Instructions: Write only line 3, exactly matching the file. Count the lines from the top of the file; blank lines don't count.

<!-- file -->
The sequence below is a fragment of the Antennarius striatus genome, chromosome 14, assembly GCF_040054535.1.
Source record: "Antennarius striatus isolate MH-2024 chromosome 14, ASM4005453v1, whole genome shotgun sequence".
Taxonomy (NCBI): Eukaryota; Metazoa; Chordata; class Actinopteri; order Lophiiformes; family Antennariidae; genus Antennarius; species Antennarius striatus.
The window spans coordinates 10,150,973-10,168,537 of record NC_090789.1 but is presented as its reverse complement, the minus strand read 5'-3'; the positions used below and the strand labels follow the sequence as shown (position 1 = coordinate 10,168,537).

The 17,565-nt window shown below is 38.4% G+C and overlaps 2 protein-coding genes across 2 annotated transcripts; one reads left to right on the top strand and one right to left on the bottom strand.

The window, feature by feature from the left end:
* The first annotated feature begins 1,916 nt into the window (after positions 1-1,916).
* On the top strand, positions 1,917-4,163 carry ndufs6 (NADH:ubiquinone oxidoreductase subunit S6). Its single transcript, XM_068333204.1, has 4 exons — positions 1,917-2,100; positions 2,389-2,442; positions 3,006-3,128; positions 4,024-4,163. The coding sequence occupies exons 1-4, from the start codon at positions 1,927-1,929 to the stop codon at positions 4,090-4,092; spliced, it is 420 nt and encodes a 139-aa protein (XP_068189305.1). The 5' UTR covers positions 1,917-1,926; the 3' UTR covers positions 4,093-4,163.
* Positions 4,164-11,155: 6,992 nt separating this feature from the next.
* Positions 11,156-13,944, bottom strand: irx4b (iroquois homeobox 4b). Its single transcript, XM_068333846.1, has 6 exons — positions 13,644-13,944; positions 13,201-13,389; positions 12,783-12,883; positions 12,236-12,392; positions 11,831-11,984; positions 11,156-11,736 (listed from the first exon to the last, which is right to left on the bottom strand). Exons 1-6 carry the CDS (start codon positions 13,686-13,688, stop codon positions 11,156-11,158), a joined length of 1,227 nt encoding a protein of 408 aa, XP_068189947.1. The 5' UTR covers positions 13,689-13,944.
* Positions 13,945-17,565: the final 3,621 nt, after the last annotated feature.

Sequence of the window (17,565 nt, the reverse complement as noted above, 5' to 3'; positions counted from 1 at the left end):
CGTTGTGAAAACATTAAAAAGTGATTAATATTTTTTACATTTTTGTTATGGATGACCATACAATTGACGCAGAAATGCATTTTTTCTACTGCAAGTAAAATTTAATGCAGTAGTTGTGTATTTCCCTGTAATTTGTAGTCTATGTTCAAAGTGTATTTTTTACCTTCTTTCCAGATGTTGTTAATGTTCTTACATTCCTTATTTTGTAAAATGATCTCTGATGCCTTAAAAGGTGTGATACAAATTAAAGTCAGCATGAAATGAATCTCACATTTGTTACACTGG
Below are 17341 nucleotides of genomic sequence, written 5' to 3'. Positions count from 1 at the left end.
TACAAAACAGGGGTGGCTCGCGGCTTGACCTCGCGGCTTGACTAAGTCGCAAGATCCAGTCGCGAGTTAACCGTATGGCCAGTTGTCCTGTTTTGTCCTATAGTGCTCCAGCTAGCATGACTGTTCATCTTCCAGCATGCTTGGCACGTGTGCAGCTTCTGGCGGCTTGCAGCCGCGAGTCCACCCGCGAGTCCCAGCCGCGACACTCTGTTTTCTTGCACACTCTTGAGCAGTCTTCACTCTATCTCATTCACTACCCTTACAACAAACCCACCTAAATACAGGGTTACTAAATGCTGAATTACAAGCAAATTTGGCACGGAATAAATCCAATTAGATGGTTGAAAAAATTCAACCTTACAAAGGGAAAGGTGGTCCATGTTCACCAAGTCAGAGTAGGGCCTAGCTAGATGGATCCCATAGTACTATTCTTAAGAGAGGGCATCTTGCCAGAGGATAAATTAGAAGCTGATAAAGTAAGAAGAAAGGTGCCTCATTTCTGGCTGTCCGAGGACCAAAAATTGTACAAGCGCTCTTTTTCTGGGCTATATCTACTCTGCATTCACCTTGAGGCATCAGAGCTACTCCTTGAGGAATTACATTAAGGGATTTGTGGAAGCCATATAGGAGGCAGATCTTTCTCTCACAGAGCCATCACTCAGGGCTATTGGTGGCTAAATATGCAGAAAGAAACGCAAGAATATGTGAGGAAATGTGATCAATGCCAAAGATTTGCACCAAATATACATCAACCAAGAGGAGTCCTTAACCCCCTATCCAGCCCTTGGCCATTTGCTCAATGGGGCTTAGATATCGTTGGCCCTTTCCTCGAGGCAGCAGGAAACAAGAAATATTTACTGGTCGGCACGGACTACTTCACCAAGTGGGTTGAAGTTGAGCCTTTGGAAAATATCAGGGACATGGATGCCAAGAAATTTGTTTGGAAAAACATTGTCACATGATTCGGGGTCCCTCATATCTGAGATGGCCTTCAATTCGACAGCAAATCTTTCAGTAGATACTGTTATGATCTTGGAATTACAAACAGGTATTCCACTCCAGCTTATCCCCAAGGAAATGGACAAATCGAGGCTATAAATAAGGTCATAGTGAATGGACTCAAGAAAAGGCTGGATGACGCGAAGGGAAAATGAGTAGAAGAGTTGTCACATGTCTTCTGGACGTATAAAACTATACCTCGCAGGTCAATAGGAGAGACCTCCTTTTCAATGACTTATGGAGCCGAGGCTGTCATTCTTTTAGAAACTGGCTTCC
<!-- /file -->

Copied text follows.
Taxonomy (NCBI): Eukaryota; Metazoa; Chordata; class Actinopteri; order Lophiiformes; family Antennariidae; genus Antennarius; species Antennarius striatus.